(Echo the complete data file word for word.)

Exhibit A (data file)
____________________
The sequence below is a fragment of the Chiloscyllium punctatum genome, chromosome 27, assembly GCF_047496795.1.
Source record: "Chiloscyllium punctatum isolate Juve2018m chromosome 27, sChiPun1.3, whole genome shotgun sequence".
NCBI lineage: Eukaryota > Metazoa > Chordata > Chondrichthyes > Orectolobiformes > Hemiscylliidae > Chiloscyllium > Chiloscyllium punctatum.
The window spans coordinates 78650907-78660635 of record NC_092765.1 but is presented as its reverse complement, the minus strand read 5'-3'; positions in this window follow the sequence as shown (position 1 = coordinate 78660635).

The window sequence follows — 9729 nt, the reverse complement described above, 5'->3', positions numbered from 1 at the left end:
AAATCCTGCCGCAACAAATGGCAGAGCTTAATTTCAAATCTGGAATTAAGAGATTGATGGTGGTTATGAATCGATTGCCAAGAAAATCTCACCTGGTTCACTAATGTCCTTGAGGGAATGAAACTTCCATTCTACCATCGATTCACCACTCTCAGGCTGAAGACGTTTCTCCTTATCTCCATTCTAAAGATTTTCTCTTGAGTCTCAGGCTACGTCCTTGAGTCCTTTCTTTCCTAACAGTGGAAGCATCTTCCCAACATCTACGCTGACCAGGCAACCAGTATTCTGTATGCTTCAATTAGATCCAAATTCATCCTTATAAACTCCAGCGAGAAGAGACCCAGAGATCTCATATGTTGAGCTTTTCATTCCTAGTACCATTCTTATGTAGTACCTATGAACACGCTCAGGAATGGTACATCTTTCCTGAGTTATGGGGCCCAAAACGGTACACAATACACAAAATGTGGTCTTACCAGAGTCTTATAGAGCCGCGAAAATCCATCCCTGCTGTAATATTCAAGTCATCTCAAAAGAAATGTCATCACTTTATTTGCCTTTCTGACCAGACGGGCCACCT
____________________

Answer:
The sequence below is a fragment of the Chiloscyllium punctatum genome, chromosome 27, assembly GCF_047496795.1.
Source record: "Chiloscyllium punctatum isolate Juve2018m chromosome 27, sChiPun1.3, whole genome shotgun sequence".
NCBI lineage: Eukaryota > Metazoa > Chordata > Chondrichthyes > Orectolobiformes > Hemiscylliidae > Chiloscyllium > Chiloscyllium punctatum.
The window spans coordinates 78650907-78660635 of record NC_092765.1 but is presented as its reverse complement, the minus strand read 5'-3'; positions in this window follow the sequence as shown (position 1 = coordinate 78660635).

The window sequence follows — 9729 nt, the reverse complement described above, 5'->3', positions numbered from 1 at the left end:
AAATCCTGCCGCAACAAATGGCAGAGCTTAATTTCAAATCTGGAATTAAGAGATTGATGGTGGTTATGAATCGATTGCCAAGAAAATCTCACCTGGTTCACTAATGTCCTTGAGGGAATGAAACTTCCATTCTACCATCGATTCACCACTCTCAGGCTGAAGACGTTTCTCCTTATCTCCATTCTAAAGATTTTCTCTTGAGTCTCAGGCTACGTCCTTGAGTCCTTTCTTTCCTAACAGTGGAAGCATCTTCCCAACATCTACGCTGACCAGGCAACCAGTATTCTGTATGCTTCAATTAGATCCAAATTCATCCTTATAAACTCCAGCGAGAAGAGACCCAGAGATCTCATATGTTGAGCTTTTCATTCCTAGTACCATTCTTATGTAGTACCTATGAACACGCTCAGGAATGGTACATCTTTCCTGAGTTATGGGGCCCAAAACGGTACACAATACACAAAATGTGGTCTTACCAGAGTCTTATAGAGCCGCGAAAATCCATCCCTGCTGTAATATTCAAGTCATCTCAAAAGAAATGTCATCACTTTATTTGCCTTTCTGACCAGACGGGCCACCT